I think you're right if you're suggesting that only the ratings of the top 20-25 AAC football games, and probably a similar number of basketball games, really matter. The rest is fill. The AAC package has provided some very good football matchups that have drawn decent ratings. Bringing in Wichita St. should create more quality hoops matchups as well. It will be interesting to see how ESPN values it and whether it brings any competing bidders that are serious.
10-12-2017 11:45 AM
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Attackcoog Online
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RE: Analysis of American TV Contract
(10-12-2017 11:40 AM)Frank the Tank Wrote:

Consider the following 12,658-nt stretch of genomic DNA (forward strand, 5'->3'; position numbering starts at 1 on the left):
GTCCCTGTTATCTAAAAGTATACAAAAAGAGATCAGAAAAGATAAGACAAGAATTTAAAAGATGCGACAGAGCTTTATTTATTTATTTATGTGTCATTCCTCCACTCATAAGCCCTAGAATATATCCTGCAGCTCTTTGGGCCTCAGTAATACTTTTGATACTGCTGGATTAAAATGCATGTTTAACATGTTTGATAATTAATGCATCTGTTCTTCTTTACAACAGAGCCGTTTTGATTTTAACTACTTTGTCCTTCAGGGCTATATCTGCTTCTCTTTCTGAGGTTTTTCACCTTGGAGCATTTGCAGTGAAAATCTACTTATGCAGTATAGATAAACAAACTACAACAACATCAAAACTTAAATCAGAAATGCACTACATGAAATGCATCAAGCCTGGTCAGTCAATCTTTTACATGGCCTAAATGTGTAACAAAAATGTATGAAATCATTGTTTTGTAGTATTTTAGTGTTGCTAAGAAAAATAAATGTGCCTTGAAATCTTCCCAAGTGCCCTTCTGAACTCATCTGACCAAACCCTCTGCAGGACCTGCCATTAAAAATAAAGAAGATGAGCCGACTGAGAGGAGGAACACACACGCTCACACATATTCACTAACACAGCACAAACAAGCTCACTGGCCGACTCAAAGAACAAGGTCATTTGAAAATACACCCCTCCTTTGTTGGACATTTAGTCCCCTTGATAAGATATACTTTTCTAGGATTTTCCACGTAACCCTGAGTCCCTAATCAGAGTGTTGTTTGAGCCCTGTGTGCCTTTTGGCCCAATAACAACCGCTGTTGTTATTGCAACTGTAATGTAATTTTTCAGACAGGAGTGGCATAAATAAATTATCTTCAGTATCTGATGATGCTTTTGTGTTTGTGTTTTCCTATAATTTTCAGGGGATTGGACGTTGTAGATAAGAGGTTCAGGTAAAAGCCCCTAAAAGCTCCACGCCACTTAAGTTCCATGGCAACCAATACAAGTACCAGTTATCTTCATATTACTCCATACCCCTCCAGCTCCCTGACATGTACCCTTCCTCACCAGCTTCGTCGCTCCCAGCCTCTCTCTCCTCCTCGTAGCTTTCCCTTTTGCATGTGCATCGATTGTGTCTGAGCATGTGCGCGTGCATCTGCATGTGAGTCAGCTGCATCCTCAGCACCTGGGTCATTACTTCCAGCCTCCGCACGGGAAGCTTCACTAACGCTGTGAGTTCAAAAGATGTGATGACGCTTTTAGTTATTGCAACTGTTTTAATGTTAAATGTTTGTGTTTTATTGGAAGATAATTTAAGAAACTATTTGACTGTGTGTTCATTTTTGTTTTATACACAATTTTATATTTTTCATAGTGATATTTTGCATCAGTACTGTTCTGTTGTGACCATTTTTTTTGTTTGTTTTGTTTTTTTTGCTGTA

(10-12-2017 10:56 AM)orangefan Wrote:  You can't just look at gross numbers. The key is "VORP" - value over replacement programming (copied from the baseball stat value over replacement player"). The P12 and B12 football numbers are for 22 and 23 games respectively. How many AAC games contributed to its total? Assume that ESPN's option is showing a MAC or CUSA game, or another edition of SportsCenter. How many more viewers does the AAC game generate than this essentially free alternative? I have no idea what the answers are to these questions, and it may very well be that the AAC is tremendously undervalued. However, this is the kind of analysis that you'd have to perform to determine the answer.

This is true. Also, the most important thing with TV contract amounts that people MUST remember is that they actually are NOT valued in a proportional manner with respect to ratings.